Feature flags were developed to address the risks and inefficiencies associated with traditional deployment and release processes. Before feature flags, deploying a new feature meant making it available to all users at once. This carried significant risks; for example, if the new feature had bugs or performance issues, the only recourse was to roll back the deployment, often resulting in system downtime and complex fixes.

To mitigate these risks, developers needed a way to test new features in a production environment without exposing them to all users. This led to the concept of decoupling deployment from release. Deployment refers to the act of pushing new code to the production environment, while release involves making a feature available to users. By using feature flags, developers can deploy code with new features toggled off, making them invisible or inactive for the user until they are ready to be safely activated.

In this way, feature flags provide the flexibility to enable or disable features selectively for different user groups or under specific conditions. This means new features can be incrementally rolled out, starting with internal testers or a small group of users, allowing for real-world testing and feedback collection without widespread exposure. If problems are detected, the feature can be quickly turned off without the need to redeploy or revert code, significantly reducing the risk of downtime and user impact.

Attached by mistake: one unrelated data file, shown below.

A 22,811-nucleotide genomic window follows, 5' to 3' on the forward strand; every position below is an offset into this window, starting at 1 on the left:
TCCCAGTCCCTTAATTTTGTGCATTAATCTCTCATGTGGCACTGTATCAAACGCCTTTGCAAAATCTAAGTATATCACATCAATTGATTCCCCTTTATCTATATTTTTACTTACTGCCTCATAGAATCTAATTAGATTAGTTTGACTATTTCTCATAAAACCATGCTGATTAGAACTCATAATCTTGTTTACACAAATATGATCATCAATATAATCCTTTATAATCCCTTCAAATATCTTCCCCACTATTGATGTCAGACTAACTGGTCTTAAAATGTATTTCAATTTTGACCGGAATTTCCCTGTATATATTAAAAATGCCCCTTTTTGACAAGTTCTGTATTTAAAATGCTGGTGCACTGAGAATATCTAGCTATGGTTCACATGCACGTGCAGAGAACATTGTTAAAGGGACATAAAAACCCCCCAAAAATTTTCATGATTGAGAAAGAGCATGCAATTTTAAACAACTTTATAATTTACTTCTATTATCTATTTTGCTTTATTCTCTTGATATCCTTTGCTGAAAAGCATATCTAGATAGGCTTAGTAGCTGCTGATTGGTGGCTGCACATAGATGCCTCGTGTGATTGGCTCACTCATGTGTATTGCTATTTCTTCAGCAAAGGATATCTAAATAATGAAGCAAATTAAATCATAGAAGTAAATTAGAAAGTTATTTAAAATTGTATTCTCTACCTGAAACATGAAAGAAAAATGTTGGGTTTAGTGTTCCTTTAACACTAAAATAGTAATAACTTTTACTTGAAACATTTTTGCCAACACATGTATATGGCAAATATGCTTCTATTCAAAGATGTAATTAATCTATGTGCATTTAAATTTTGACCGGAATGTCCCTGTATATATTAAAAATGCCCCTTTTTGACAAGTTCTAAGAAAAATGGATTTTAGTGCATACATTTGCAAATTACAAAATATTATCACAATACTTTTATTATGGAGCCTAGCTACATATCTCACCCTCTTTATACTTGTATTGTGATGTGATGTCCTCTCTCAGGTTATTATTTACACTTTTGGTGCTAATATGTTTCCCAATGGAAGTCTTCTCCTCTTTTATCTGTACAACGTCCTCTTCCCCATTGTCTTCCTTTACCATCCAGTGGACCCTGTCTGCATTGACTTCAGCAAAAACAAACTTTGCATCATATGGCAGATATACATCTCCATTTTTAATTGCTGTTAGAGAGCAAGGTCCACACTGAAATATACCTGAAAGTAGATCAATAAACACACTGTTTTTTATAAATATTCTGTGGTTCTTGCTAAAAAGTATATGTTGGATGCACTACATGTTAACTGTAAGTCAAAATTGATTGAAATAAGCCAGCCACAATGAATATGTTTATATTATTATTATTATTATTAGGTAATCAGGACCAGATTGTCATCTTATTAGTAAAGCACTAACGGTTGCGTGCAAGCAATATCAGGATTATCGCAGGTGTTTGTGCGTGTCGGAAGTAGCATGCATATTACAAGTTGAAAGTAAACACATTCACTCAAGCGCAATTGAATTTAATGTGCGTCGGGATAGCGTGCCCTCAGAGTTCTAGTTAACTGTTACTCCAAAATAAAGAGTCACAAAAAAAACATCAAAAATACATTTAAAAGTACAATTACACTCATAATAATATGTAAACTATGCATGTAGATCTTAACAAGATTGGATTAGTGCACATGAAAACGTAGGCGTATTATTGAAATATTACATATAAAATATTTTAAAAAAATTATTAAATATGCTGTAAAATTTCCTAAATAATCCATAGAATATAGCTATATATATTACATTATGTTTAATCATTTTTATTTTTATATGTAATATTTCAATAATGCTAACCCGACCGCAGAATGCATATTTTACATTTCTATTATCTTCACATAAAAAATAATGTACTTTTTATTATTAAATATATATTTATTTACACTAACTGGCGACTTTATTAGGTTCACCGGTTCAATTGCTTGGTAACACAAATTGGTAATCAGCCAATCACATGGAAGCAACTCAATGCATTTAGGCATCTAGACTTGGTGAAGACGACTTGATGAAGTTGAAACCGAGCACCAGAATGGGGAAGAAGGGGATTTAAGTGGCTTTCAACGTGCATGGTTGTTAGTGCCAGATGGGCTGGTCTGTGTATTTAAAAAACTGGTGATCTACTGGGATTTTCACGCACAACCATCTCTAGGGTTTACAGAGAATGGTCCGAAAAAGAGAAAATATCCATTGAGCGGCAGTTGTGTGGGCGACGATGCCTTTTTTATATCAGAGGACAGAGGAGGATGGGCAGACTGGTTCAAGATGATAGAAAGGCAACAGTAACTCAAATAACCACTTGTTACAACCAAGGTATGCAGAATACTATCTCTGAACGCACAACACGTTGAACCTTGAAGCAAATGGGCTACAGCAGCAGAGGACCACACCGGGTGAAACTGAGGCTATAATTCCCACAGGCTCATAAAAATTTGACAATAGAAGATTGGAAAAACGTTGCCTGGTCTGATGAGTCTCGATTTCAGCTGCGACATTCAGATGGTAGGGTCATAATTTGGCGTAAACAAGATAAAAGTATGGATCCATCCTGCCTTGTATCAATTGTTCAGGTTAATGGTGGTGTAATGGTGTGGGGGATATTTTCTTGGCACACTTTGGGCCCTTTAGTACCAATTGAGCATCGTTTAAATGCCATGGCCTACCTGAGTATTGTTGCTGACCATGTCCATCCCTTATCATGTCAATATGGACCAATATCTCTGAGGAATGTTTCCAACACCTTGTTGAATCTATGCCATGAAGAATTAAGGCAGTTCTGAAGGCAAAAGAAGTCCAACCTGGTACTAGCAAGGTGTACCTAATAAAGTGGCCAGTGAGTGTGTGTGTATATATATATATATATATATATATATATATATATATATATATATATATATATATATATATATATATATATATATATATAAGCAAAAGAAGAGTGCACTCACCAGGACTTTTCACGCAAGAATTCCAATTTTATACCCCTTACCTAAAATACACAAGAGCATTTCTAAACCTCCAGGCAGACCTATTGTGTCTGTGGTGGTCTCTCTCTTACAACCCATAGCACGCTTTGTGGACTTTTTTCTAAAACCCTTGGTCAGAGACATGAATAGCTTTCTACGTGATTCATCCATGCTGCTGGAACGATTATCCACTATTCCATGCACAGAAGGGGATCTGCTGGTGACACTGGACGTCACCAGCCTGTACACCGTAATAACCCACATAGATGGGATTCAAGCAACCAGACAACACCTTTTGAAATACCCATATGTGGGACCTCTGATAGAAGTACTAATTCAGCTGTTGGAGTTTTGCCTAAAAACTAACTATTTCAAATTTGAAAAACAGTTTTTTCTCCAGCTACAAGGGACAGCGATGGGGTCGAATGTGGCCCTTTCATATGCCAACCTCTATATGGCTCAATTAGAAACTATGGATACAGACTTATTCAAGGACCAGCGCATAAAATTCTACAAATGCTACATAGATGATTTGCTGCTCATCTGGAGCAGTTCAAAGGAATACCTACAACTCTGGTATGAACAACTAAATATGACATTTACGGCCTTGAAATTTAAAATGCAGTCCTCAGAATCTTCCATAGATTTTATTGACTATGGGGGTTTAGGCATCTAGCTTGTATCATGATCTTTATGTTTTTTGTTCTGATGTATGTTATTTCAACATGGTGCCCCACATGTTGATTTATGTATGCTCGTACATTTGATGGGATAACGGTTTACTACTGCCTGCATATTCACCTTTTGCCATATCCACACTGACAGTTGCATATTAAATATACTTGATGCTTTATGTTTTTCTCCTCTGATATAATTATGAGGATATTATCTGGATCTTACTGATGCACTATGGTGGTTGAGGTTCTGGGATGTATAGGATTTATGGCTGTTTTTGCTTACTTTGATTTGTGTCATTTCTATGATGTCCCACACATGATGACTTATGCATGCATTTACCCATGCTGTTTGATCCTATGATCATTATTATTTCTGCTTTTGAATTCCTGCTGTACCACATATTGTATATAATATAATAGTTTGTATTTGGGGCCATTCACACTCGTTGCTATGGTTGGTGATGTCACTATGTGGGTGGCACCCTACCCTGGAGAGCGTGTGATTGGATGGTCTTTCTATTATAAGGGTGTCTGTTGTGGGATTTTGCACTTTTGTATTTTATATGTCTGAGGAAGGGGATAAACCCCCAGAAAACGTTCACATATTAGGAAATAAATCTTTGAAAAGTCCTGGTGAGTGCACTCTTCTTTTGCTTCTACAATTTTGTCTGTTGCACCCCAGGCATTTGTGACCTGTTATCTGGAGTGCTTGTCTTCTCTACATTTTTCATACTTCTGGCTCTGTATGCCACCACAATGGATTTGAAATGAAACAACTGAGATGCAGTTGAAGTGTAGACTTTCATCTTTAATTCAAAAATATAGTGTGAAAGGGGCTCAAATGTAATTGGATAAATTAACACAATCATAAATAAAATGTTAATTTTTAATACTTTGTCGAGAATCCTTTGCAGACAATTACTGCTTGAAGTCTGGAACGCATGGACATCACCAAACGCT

Additionally, feature flags support continuous integration and continuous deployment (CI/CD) practices by allowing developers to merge and deploy code frequently, even when features are incomplete. This facilitates faster development cycles and more robust software, as new features can be iteratively tested and refined in a live environment.

Let’s now talk about the use cases of feature flags in more detail.

Top 5 feature flag use cases

5 top feature flag use cases

Software organizations may have widely varying reasons for needing feature flags. Ultimately, they are looking for greater control over feature availability, coupled with the convenience of not needing to update or redeploy application code. The following use cases of feature flags are some of the most common.

1. Controlled rollout

A common use case for feature flags is controlled rollout, in which you roll out a feature gradually—to a subset of users, rather than to all your users at once. You turn on a feature for some of your users, and then you monitor that feature’s performance. This gives you the margin to make any necessary adjustments before releasing the feature to your entire user base.

2. Experimentation and testing